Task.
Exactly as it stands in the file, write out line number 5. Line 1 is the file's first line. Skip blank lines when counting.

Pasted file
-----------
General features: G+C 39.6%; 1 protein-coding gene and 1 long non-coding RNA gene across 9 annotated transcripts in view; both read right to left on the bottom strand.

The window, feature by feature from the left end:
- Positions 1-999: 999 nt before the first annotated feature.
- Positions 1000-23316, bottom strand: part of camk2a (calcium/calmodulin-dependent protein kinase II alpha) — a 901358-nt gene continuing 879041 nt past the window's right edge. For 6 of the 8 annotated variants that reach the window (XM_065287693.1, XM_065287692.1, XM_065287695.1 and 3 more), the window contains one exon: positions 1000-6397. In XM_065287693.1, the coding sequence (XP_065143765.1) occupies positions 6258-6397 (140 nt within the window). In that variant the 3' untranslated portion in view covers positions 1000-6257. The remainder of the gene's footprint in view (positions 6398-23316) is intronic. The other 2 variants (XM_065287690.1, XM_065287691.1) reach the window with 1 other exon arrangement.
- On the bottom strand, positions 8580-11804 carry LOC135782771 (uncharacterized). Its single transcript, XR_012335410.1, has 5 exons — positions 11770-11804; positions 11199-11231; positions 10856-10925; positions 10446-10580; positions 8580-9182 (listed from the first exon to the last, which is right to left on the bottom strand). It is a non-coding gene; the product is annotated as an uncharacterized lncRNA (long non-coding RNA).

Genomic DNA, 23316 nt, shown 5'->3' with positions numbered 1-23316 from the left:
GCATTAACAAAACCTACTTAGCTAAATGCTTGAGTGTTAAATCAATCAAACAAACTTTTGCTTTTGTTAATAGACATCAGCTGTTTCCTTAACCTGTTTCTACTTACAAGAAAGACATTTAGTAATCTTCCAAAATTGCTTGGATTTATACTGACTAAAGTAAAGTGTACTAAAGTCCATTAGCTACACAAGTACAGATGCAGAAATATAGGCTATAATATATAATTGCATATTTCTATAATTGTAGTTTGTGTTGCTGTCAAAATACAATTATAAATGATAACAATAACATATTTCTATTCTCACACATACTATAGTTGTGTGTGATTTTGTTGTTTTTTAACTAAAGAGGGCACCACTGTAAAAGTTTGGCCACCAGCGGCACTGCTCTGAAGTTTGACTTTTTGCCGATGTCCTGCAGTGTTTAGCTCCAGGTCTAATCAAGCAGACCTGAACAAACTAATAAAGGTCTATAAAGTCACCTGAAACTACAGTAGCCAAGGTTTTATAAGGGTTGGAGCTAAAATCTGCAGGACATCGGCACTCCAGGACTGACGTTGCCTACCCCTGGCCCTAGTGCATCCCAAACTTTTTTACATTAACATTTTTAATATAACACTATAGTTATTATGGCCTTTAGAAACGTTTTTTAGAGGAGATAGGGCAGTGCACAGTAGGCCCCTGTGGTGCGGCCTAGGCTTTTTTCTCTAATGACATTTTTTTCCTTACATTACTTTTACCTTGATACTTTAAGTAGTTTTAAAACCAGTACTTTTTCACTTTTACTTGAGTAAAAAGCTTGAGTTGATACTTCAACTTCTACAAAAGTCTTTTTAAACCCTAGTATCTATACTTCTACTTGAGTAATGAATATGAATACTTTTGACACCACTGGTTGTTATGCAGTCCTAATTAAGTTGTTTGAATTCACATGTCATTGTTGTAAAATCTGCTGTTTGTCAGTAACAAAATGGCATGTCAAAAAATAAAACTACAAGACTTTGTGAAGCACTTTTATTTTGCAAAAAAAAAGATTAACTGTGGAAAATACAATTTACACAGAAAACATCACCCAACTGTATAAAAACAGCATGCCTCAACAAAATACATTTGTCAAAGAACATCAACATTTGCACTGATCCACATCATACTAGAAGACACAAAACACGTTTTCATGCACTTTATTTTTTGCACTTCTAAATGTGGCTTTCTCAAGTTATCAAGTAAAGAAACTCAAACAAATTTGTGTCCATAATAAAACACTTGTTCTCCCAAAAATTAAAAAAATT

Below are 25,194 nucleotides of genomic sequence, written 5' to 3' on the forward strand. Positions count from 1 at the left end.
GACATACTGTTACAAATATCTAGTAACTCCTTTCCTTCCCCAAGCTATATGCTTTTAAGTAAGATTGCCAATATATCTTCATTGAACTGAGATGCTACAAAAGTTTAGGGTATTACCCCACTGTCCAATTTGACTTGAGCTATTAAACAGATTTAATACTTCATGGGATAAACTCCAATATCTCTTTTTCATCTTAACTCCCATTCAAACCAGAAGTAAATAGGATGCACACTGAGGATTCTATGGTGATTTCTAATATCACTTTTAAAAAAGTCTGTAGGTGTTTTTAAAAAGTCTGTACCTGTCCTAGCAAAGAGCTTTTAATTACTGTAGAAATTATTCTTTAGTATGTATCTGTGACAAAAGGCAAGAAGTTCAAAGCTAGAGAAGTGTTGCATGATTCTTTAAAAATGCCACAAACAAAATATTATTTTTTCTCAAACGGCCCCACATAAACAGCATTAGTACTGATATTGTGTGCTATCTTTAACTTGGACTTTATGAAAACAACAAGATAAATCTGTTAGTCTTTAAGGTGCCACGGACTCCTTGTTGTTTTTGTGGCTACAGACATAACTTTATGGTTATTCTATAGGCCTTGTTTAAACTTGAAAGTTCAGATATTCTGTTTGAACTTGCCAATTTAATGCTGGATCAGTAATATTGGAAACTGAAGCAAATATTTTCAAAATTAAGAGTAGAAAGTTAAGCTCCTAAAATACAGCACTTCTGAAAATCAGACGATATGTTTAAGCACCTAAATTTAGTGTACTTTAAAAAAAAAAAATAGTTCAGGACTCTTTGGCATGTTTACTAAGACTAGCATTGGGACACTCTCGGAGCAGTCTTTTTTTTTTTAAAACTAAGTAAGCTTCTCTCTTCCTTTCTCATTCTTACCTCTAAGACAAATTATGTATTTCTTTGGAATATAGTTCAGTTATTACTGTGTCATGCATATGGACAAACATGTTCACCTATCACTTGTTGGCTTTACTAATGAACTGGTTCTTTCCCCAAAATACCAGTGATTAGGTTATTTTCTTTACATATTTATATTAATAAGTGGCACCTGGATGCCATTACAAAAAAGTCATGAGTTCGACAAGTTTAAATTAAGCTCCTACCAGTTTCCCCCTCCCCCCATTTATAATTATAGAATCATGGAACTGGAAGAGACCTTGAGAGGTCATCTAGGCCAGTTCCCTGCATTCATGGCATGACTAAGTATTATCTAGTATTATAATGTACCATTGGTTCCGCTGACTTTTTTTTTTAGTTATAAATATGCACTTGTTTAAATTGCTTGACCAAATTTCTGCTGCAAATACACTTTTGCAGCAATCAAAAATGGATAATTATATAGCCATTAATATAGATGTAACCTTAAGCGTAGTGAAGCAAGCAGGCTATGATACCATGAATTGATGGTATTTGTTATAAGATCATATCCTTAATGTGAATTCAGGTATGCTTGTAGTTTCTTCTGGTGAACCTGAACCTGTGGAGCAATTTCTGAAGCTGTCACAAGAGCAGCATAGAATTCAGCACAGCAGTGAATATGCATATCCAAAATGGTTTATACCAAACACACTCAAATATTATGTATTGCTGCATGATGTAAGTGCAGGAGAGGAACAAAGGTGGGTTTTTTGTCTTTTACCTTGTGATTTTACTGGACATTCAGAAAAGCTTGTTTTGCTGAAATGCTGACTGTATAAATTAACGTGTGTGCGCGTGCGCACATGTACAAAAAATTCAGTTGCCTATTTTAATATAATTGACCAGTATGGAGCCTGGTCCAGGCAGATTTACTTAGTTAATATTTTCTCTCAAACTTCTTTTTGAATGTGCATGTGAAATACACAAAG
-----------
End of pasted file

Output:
- On the bottom strand, positions 8580-11804 carry LOC135782771 (uncharacterized). Its single transcript, XR_012335410.1, has 5 exons — positions 11770-11804; positions 11199-11231; positions 10856-10925; positions 10446-10580; positions 8580-9182 (listed from the first exon to the last, which is right to left on the bottom strand). It is a non-coding gene; the product is annotated as an uncharacterized lncRNA (long non-coding RNA).